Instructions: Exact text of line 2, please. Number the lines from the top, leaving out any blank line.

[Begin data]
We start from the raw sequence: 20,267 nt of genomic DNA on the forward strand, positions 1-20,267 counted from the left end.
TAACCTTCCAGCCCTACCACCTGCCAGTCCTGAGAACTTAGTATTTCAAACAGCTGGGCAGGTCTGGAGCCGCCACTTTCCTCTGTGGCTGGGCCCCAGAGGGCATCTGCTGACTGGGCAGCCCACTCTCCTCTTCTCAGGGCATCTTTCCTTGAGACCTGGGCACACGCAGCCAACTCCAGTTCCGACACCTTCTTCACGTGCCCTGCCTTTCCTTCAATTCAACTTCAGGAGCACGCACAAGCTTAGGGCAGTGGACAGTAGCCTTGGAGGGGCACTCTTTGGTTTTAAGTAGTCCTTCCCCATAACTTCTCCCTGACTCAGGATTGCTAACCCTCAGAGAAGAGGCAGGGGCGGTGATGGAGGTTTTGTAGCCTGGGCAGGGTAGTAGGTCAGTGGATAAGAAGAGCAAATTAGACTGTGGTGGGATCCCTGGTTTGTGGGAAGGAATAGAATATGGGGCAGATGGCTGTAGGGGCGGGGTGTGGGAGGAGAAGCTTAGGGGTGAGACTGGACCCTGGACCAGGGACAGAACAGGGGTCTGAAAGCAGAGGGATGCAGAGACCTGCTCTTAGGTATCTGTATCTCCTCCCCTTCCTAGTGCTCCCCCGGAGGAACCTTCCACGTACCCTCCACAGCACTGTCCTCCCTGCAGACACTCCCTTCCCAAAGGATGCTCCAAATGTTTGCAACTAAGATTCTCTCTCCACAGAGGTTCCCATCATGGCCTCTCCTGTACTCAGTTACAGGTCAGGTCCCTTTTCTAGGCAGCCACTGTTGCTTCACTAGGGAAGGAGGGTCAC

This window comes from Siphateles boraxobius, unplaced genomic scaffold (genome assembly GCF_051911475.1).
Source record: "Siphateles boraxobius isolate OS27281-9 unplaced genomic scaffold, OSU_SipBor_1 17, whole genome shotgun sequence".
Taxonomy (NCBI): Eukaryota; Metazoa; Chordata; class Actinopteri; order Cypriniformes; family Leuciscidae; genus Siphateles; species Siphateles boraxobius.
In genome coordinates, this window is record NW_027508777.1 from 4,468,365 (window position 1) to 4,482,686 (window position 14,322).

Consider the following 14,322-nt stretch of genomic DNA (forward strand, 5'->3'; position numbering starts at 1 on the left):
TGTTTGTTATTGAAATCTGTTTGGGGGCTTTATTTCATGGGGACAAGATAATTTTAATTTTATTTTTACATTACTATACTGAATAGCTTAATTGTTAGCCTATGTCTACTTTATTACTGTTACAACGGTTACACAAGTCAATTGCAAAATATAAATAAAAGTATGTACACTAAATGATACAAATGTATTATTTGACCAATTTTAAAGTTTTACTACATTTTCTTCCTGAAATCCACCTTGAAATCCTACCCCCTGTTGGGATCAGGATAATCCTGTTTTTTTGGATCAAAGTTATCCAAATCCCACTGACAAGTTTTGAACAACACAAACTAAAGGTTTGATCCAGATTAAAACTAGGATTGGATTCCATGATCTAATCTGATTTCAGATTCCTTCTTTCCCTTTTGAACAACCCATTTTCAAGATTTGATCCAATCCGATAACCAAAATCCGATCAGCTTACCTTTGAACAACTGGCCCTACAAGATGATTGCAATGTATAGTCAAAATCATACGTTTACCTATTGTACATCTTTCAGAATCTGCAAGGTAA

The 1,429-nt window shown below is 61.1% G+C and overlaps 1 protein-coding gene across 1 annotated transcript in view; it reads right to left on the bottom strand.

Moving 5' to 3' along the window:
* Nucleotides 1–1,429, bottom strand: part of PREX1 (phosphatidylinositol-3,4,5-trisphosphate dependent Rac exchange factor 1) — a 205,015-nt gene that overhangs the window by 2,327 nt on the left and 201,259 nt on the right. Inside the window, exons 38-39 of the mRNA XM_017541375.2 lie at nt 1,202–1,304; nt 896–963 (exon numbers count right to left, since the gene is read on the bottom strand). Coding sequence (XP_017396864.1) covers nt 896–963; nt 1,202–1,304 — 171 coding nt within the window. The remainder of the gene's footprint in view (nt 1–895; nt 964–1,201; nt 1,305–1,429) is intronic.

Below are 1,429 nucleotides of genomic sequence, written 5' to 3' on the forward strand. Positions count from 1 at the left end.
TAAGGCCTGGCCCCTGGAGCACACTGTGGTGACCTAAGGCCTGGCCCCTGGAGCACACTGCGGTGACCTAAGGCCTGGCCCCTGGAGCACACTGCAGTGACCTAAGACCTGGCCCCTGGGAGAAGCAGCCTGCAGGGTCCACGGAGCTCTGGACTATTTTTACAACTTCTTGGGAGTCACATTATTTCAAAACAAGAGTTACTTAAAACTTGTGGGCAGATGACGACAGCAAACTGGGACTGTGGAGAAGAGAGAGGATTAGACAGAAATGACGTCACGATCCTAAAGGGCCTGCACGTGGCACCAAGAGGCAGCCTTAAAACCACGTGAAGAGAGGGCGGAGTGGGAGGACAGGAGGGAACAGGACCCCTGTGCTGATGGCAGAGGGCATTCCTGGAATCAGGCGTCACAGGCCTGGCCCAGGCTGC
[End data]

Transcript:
TAACCTTCCAGCCCTACCACCTGCCAGTCCTGAGAACTTAGTATTTCAAACAGCTGGGCAGGTCTGGAGCCGCCACTTTCCTCTGTGGCTGGGCCCCAGAGGGCATCTGCTGACTGGGCAGCCCACTCTCCTCTTCTCAGGGCATCTTTCCTTGAGACCTGGGCACACGCAGCCAACTCCAGTTCCGACACCTTCTTCACGTGCCCTGCCTTTCCTTCAATTCAACTTCAGGAGCACGCACAAGCTTAGGGCAGTGGACAGTAGCCTTGGAGGGGCACTCTTTGGTTTTAAGTAGTCCTTCCCCATAACTTCTCCCTGACTCAGGATTGCTAACCCTCAGAGAAGAGGCAGGGGCGGTGATGGAGGTTTTGTAGCCTGGGCAGGGTAGTAGGTCAGTGGATAAGAAGAGCAAATTAGACTGTGGTGGGATCCCTGGTTTGTGGGAAGGAATAGAATATGGGGCAGATGGCTGTAGGGGCGGGGTGTGGGAGGAGAAGCTTAGGGGTGAGACTGGACCCTGGACCAGGGACAGAACAGGGGTCTGAAAGCAGAGGGATGCAGAGACCTGCTCTTAGGTATCTGTATCTCCTCCCCTTCCTAGTGCTCCCCCGGAGGAACCTTCCACGTACCCTCCACAGCACTGTCCTCCCTGCAGACACTCCCTTCCCAAAGGATGCTCCAAATGTTTGCAACTAAGATTCTCTCTCCACAGAGGTTCCCATCATGGCCTCTCCTGTACTCAGTTACAGGTCAGGTCCCTTTTCTAGGCAGCCACTGTTGCTTCACTAGGGAAGGAGGGTCAC